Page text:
It isn’t really close to time for starting nocino in my little part of the world, but I recognize that for some of you the time is drawing very near. I’ve been asked for the recipe more than a few times this spring so I thought I would do something ahead of time, for a change.
There are so many recipes floating around out there that I thought I would speak about it more as an herbalist and less as a foodie, for a novel approach. Before we get into all of that, we should clear up a question that I have been asked a few times now as to which species of walnut to use in the preparations of nocino?
For those who need some identification help, I’ve added the picture to the left. As you can see the leaves of the two types of walnut trees are quite different from one another so you should have no problems. The leaves on top are from a black walnut (Juglans nigra) and the bottom leaves are from an English walnut (Juglans regia). The most authentic recipes call for English walnuts. If you look at Libovitz’s recipe you can see that he is using English walnuts, however, I remain unconvinced that one must use English Walnuts. I would imagine the that recommendation is based on the fact that these were the only type of Walnuts growing in Europe until the mid-17th century, but I see no reason why they aren’t interchangeable. The early American colonists seemed to think they were, especially as they had a hard time getting English walnuts established.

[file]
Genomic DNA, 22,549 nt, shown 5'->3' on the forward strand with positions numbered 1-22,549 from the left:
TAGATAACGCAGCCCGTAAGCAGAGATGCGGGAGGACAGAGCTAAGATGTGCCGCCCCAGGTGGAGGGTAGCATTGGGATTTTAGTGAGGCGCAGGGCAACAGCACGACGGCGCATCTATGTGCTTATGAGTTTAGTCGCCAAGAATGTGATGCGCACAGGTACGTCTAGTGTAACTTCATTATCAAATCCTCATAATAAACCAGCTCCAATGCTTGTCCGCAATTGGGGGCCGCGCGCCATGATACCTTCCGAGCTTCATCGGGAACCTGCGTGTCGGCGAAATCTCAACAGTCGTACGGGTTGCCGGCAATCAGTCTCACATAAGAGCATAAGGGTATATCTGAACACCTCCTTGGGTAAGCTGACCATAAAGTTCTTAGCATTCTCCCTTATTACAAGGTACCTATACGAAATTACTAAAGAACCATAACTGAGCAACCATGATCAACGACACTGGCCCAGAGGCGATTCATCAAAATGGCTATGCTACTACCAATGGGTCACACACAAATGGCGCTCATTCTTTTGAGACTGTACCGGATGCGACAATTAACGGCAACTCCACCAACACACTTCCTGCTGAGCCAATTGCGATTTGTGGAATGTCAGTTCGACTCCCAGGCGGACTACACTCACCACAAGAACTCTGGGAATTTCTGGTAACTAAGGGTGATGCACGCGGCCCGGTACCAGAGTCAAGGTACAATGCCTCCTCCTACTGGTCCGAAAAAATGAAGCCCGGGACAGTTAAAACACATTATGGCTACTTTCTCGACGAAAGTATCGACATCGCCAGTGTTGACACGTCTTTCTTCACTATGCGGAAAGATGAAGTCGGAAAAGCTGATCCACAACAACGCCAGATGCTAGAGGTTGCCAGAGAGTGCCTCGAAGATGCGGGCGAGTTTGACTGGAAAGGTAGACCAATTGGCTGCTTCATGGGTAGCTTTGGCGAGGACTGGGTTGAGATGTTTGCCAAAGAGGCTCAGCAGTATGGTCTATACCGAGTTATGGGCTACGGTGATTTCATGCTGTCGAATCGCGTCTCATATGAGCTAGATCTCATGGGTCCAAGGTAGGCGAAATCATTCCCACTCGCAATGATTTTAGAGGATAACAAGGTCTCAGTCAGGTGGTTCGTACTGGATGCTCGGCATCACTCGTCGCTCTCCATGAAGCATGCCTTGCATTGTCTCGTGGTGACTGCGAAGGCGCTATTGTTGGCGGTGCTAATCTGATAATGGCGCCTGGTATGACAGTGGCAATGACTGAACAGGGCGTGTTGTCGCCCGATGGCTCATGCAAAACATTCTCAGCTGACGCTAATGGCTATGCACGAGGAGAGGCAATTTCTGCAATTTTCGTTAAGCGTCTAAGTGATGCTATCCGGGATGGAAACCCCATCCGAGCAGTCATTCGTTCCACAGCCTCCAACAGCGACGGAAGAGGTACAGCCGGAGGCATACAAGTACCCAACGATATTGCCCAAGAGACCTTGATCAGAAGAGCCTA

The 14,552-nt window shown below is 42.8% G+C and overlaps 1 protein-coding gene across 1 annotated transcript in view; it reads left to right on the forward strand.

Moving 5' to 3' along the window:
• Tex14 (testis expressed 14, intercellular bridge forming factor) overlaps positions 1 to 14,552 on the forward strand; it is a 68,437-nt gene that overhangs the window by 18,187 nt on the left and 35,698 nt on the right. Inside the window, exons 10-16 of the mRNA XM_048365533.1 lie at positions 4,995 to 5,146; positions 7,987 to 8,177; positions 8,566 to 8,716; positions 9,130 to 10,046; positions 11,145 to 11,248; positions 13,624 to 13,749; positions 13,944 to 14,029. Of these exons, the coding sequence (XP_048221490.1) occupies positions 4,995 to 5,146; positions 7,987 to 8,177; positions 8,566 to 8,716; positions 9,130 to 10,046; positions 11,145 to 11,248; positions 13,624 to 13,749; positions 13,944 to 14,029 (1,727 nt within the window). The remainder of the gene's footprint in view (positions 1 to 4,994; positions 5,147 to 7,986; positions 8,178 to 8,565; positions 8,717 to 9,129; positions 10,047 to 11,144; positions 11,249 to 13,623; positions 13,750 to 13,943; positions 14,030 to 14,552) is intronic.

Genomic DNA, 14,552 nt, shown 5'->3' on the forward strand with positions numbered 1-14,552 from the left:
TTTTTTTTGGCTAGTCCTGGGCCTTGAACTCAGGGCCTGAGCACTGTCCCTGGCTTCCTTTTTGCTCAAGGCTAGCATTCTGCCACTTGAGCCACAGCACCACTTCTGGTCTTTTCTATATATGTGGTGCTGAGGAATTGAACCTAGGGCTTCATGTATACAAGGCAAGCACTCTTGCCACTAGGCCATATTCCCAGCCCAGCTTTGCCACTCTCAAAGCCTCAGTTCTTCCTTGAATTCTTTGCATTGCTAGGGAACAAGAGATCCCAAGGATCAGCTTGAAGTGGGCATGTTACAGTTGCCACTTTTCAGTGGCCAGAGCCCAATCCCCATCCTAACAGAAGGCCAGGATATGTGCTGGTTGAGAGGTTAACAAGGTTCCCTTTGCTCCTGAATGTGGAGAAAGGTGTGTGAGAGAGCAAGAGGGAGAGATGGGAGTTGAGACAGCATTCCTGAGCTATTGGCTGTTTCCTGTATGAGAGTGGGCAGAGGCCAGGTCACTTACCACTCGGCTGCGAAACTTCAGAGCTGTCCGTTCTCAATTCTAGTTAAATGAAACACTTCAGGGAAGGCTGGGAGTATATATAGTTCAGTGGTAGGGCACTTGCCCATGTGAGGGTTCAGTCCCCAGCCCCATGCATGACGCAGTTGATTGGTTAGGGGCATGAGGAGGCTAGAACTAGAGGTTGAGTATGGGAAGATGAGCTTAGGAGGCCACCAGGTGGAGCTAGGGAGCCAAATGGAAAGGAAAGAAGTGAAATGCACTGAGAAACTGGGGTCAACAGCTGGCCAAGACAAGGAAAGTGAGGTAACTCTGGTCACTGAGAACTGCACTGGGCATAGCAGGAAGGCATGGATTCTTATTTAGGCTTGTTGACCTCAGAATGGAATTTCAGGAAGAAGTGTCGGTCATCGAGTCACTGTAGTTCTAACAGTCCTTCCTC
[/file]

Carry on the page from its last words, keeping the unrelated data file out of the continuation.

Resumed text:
I have black walnuts growing behind my house, so black walnuts are what I use and I have been quite happy with the results. If I stumble across a plentiful supply of the English variety, I will have to do a comparison. The sacrifices I must make for my research…